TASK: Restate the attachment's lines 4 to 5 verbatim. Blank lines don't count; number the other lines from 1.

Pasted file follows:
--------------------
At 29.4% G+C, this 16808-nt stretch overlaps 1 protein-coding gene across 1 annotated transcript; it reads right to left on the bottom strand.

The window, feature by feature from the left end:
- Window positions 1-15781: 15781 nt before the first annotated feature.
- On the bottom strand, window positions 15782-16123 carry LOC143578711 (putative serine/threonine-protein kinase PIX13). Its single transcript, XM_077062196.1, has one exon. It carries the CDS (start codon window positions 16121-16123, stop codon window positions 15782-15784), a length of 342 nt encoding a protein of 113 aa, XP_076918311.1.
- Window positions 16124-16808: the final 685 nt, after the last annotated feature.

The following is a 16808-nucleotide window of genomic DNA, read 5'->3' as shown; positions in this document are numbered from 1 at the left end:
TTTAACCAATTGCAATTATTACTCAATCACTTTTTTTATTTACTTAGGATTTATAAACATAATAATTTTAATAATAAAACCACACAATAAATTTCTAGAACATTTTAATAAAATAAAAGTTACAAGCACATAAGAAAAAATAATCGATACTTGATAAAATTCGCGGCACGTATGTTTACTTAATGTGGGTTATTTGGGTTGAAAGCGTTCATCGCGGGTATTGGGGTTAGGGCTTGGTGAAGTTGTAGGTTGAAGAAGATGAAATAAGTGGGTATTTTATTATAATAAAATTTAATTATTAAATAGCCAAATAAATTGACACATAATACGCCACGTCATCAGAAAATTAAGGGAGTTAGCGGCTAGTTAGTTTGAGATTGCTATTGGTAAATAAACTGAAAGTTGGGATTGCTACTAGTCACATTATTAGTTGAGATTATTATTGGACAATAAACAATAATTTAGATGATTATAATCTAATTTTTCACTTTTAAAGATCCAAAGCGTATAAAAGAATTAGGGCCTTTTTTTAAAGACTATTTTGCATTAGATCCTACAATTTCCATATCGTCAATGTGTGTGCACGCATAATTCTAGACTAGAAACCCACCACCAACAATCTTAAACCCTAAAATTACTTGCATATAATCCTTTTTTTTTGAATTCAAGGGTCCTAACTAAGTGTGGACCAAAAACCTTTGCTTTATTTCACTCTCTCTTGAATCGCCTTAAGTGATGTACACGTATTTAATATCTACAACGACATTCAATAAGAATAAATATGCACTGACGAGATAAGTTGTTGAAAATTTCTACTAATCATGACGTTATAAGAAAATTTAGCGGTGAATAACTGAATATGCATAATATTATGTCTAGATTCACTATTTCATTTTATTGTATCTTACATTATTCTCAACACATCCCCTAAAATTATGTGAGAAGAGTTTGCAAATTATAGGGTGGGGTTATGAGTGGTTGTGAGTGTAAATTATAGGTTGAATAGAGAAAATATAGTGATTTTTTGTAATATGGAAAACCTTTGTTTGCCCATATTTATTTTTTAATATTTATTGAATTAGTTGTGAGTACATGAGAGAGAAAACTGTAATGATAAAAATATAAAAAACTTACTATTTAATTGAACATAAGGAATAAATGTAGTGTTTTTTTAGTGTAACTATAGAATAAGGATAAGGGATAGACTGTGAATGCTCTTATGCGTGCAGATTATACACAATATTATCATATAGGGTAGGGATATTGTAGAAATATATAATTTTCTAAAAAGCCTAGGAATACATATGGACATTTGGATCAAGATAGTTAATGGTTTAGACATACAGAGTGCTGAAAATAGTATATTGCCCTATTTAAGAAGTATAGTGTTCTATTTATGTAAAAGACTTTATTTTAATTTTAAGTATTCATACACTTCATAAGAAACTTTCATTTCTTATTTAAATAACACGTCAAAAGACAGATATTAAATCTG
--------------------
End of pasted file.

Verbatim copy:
- On the bottom strand, window positions 15782-16123 carry LOC143578711 (putative serine/threonine-protein kinase PIX13). Its single transcript, XM_077062196.1, has one exon. It carries the CDS (start codon window positions 16121-16123, stop codon window positions 15782-15784), a length of 342 nt encoding a protein of 113 aa, XP_076918311.1.
- Window positions 16124-16808: the final 685 nt, after the last annotated feature.